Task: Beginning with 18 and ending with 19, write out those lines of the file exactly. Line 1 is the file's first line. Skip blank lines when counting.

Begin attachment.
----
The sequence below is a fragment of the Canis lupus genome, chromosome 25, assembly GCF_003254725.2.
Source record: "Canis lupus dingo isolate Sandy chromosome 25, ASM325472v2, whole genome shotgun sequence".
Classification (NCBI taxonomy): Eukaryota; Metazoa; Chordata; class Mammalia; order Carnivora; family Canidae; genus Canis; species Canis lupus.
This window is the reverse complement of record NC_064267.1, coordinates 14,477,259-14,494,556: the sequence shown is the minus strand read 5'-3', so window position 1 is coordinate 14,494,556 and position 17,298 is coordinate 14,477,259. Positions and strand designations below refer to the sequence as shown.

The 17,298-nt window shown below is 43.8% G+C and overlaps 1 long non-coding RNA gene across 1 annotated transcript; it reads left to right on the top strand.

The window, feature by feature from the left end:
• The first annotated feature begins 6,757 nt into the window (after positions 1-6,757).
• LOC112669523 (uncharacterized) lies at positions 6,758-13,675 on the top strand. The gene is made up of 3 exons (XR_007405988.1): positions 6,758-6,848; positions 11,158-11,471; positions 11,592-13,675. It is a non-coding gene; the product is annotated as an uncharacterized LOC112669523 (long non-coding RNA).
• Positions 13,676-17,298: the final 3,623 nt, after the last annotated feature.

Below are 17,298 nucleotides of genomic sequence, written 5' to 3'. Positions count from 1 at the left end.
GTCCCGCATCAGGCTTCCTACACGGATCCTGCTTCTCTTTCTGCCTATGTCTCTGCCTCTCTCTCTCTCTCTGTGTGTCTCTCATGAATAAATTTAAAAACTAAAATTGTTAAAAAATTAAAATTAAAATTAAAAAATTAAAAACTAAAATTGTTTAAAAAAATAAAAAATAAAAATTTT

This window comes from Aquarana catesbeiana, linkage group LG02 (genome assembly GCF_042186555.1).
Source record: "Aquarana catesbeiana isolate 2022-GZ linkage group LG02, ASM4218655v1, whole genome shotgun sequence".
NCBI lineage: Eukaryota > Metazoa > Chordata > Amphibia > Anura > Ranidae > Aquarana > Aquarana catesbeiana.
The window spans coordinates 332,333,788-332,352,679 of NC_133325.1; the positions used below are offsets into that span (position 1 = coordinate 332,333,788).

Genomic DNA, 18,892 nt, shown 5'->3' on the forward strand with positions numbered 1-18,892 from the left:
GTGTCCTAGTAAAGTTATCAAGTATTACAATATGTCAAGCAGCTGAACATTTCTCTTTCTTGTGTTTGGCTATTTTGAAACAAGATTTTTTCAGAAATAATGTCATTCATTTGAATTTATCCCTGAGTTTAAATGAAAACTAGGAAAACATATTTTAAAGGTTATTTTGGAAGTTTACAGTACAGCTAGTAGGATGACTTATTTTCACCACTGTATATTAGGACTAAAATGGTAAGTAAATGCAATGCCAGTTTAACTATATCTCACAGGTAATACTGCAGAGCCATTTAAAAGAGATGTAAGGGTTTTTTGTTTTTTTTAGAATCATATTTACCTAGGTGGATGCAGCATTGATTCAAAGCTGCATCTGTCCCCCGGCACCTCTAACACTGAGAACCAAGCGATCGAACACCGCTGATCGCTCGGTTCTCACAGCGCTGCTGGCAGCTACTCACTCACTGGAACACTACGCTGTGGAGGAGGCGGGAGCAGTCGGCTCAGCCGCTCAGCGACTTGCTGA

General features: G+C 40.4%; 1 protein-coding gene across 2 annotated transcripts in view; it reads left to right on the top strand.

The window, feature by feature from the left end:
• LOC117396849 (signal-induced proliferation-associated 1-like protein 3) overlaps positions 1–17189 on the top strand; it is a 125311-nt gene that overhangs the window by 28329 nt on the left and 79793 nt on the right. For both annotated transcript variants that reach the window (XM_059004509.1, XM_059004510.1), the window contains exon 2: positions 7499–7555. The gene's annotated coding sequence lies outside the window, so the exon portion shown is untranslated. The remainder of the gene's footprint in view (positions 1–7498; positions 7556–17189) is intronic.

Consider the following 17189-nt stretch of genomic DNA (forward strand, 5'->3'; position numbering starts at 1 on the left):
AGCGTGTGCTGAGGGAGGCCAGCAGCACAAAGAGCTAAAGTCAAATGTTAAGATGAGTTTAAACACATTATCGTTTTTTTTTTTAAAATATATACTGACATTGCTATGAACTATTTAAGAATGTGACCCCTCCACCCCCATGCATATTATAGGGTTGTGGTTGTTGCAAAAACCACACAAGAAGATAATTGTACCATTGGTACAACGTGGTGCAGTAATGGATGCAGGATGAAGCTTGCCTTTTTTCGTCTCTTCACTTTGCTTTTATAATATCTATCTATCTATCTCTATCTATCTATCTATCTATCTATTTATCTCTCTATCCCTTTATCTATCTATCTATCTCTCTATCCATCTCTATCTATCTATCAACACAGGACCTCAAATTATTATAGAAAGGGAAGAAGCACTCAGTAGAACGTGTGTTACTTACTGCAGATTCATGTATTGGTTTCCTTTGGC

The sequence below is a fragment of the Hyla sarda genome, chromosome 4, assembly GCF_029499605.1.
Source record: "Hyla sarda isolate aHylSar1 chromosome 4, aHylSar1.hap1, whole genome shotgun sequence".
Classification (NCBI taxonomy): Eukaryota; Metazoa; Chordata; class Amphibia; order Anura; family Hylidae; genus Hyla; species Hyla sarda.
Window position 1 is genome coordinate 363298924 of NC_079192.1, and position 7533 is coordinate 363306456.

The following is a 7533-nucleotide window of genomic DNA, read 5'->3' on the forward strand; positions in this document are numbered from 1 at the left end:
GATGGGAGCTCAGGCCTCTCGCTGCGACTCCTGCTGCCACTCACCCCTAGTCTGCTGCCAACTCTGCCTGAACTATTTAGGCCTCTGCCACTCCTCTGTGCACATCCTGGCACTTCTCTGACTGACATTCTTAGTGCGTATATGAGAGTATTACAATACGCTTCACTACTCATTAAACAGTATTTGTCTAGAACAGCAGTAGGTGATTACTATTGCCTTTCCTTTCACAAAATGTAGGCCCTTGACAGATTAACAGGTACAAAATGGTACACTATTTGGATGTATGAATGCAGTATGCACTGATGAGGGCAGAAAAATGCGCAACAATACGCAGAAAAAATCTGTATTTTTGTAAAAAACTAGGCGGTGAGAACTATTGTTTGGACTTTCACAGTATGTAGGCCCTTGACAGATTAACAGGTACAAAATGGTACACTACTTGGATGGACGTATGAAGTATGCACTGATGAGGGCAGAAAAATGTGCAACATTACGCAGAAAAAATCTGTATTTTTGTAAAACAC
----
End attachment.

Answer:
General features: G+C 40.4%; 1 protein-coding gene across 2 annotated transcripts in view; it reads left to right on the top strand.

The window, feature by feature from the left end: